bookPart 1 Citação(ões) na Scopus
Alzheimer’s Disease and the Volume of Hippocampal Subfields: Cluster Analysis Using Neuroimaging Data
(2019) PACHI, C. G. Fonseca; TORRALBO, L.; YAMAMOTO, J. F.
This study analyzes the presence of volumetric changes in subfields of the hippocampus using structural MR image from a large database of volunteers, selected and screened in three distinct groups of elderly subjects: Diagnosed with Alzheimer’s disease (AD) or cognitive impairment mild (MCI) and control group (CG). Images were processed using the FreeSurfer (FS) software methodology specifically developed for automated segmentation of these hippocampal subfields and this selected dataset has based a dissertation research about aging. Statistical tools allowed evaluating the presence of correlation between age and volumetric changes of hippocampal subfields in the advancing age. In addition, clustering analysis showed important similarities between the volumes of the hippocampal subfields of these subjects. © Springer Nature Switzerland AG 2019.
bookPart 0 Citação(ões) na Scopus
Low Back Strain or Sprain
(2018) ABD, O. H. El; AMADERA, J. E. D.
Low back pain is a prevalent condition associated with work absenteeism, disability, and large health care costs. It is estimated that 50% to 80% of adults experience at least one episode of acute low back pain in their lives. The goals of the clinician evaluating patients with an episode of acute low back pain are to have a working differential diagnosis of the condition and its etiology, to rule out radiculopathy or other serious medical causes, to have a rehabilitation plan that aims to prevent recurrence of this episode, to educate the patient about the pathologic process, and to formulate a management plan if the condition does not improve promptly. Most patients will recover within 2 weeks. The cornerstone for a complete recovery and the prevention of a recurrence of lumbar strain or sprain or the transformation to chronic low back pain is participation in a regular spine stabilization program. Surgical intervention is not indicated in the management of acute low back pain without radiculopathy causing progressive neurologic deficits. However, if symptoms change from axial low back pain to radicular pain, weakness develops in one or both lower extremities, or pain persists, the clinician should promptly order imaging studies. Further management is required as soon as possible to prevent deterioration of the patient’s condition. © 2020 Elsevier Inc. All rights reserved.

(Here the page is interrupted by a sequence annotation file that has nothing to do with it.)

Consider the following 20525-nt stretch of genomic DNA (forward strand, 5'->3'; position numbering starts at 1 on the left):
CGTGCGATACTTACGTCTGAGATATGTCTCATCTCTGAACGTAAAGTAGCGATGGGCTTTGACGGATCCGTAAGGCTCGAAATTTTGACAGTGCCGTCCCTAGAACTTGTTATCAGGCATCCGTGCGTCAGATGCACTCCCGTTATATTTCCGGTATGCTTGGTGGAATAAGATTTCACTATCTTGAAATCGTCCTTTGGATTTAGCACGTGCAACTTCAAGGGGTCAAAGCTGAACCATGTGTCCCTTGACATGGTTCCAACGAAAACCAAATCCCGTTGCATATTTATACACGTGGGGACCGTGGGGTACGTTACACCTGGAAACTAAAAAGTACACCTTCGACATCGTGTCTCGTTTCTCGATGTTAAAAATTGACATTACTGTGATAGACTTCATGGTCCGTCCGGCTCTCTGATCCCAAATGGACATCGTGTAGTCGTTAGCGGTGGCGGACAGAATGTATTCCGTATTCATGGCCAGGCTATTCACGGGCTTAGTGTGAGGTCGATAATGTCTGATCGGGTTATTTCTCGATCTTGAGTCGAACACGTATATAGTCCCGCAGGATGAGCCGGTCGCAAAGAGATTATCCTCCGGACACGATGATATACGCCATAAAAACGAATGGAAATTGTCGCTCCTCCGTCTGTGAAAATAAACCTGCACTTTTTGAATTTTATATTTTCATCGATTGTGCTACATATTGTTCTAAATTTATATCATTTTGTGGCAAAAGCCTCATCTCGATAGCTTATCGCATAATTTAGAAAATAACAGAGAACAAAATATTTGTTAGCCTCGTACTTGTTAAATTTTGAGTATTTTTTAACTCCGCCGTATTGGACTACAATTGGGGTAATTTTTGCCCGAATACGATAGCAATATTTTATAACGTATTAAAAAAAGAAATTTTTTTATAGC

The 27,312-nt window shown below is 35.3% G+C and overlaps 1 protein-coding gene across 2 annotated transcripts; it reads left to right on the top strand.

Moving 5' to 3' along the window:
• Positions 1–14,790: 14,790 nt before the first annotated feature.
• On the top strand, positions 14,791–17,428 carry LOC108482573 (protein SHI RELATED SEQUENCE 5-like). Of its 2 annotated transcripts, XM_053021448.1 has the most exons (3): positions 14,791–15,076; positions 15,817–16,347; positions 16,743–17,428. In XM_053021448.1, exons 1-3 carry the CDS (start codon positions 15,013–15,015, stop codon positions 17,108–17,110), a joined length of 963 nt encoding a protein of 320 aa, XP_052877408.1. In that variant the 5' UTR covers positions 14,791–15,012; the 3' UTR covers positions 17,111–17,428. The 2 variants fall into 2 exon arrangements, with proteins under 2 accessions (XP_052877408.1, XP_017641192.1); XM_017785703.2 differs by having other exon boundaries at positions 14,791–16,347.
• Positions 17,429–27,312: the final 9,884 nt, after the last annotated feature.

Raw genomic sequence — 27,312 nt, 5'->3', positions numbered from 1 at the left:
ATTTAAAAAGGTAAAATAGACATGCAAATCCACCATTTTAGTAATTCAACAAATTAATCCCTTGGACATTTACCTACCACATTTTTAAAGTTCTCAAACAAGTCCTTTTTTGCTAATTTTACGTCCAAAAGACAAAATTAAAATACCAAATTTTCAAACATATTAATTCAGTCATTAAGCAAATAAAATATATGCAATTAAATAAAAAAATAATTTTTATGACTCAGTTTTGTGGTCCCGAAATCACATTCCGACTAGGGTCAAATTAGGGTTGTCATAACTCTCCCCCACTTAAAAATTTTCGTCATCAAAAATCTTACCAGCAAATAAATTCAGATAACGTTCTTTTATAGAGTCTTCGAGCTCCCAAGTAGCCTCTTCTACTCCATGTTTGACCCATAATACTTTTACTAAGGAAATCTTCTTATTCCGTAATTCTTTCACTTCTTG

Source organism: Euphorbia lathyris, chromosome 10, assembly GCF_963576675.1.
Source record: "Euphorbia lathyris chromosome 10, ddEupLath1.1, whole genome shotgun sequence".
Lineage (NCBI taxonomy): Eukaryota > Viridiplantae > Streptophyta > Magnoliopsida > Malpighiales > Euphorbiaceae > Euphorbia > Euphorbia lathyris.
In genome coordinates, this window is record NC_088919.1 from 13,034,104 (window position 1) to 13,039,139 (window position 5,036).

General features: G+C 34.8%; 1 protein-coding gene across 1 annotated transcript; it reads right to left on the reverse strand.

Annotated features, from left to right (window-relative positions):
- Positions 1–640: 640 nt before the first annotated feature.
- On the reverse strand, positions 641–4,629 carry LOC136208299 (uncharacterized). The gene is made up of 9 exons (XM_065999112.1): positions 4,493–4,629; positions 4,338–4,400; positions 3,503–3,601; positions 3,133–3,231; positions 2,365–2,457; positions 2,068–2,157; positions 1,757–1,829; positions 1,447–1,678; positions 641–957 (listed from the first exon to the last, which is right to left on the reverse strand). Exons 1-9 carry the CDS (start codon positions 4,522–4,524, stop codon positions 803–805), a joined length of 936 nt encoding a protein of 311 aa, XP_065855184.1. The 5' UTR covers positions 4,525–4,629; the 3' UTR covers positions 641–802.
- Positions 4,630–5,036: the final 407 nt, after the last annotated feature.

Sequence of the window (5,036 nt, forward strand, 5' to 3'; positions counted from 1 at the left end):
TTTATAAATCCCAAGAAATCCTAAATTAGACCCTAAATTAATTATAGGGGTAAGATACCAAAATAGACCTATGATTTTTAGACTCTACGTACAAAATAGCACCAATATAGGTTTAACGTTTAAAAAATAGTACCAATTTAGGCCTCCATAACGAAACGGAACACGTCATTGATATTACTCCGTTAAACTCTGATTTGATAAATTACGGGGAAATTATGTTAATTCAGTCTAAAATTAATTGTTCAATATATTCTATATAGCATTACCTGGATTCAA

bookPart 0 Citação(ões) na Scopus
Baker Cyst
(2018) ROSENBERG, D. C.; AMADERA, J. E. D.
Baker cyst, the most common cyst in the posterior knee, affects approximately 19% of asymptomatic adults and 6.3% of children. Three factors are key to the formation of Baker cyst: (1) communication between the knee joint and popliteal bursae, (2) one-way valve effect, and (3) unequal pressure between the joint and bursae during varying angles of knee movement. Anatomically, the lack of supporting structures in this area may predispose this region of the popliteal space to cyst formation. Typical symptoms, if present, include swelling, pain, and stiffness exacerbated by activity such as walking. Symptoms are most readily elicited when knee flexion compresses the fluid-filled cyst, although knee extension may also cause tension on the cyst by the extended gastrocnemius-soleus muscles. Intervention is needed only when a Baker cyst is symptomatic. The simplest treatment is to aspirate the fluid, because aspiration collapses the cyst and the symptoms consequently disappear. However, treatment of the cyst alone may not be adequate, and treatment of the underlying joint disease may be necessary. Surgical excision is attempted only after all other methods have failed and the cyst is sufficiently large and remains symptomatic. © 2020 Elsevier Inc. All rights reserved.